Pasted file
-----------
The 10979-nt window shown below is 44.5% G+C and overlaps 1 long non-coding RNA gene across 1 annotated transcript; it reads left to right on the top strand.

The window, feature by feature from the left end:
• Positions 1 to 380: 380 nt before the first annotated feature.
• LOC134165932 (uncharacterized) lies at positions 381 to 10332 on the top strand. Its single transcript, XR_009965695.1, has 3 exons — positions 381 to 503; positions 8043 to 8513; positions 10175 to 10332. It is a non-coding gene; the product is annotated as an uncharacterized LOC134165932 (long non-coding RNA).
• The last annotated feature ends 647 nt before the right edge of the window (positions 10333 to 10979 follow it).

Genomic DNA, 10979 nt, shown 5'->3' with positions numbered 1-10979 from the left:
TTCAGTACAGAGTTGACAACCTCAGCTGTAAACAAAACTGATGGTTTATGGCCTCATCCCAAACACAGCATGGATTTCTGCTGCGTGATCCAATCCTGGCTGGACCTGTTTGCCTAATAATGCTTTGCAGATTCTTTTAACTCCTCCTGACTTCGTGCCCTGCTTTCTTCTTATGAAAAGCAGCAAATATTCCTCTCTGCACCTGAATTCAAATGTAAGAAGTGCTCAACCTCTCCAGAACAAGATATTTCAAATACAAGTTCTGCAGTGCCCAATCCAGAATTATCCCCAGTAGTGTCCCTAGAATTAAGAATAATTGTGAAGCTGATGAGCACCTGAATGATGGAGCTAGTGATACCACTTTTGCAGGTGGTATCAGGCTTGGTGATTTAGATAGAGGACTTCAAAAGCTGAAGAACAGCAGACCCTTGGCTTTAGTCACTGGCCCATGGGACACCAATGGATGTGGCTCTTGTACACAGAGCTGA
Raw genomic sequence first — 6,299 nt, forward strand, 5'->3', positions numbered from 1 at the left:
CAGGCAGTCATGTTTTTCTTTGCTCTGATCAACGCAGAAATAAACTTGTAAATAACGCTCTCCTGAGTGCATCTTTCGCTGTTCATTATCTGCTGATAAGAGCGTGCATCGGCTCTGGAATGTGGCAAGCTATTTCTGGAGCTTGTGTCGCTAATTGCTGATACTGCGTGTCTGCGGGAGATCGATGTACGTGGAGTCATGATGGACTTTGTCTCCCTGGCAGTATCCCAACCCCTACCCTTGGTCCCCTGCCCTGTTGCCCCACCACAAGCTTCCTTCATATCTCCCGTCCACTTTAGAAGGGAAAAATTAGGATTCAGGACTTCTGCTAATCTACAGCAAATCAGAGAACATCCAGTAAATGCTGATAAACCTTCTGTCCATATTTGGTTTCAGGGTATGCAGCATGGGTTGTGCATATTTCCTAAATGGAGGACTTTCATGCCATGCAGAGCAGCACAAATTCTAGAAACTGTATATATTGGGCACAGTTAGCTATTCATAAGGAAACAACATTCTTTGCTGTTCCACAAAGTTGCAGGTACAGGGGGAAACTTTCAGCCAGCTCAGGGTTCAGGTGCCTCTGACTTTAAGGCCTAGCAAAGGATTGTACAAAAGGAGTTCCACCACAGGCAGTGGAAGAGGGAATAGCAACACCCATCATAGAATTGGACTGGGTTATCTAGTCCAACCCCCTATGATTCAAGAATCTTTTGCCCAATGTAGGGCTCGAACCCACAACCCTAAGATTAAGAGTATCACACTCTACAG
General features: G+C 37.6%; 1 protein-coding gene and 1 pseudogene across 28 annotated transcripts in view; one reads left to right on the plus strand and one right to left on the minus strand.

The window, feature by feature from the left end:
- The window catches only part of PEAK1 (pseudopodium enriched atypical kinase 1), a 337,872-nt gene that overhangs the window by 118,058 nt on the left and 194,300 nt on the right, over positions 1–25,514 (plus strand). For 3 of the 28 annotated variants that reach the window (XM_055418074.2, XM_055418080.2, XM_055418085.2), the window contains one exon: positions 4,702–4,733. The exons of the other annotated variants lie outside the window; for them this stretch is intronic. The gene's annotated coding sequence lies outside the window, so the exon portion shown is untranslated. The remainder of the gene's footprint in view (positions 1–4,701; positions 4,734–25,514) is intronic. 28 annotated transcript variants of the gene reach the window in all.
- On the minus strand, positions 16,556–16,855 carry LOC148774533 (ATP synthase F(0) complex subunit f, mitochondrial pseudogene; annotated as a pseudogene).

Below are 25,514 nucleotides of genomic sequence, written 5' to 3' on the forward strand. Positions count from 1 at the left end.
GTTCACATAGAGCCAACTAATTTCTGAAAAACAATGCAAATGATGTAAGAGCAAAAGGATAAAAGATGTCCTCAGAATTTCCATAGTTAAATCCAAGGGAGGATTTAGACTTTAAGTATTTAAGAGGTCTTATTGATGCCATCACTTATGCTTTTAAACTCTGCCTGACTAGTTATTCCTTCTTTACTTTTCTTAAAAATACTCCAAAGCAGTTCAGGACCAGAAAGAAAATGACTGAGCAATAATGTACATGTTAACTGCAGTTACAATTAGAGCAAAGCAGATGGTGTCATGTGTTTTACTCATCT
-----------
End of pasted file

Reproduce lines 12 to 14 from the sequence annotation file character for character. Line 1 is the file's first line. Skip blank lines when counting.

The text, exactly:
- The window catches only part of PEAK1 (pseudopodium enriched atypical kinase 1), a 337,872-nt gene that overhangs the window by 118,058 nt on the left and 194,300 nt on the right, over positions 1–25,514 (plus strand). For 3 of the 28 annotated variants that reach the window (XM_055418074.2, XM_055418080.2, XM_055418085.2), the window contains one exon: positions 4,702–4,733. The exons of the other annotated variants lie outside the window; for them this stretch is intronic. The gene's annotated coding sequence lies outside the window, so the exon portion shown is untranslated. The remainder of the gene's footprint in view (positions 1–4,701; positions 4,734–25,514) is intronic. 28 annotated transcript variants of the gene reach the window in all.
- On the minus strand, positions 16,556–16,855 carry LOC148774533 (ATP synthase F(0) complex subunit f, mitochondrial pseudogene; annotated as a pseudogene).

Below are 25,514 nucleotides of genomic sequence, written 5' to 3' on the forward strand. Positions count from 1 at the left end.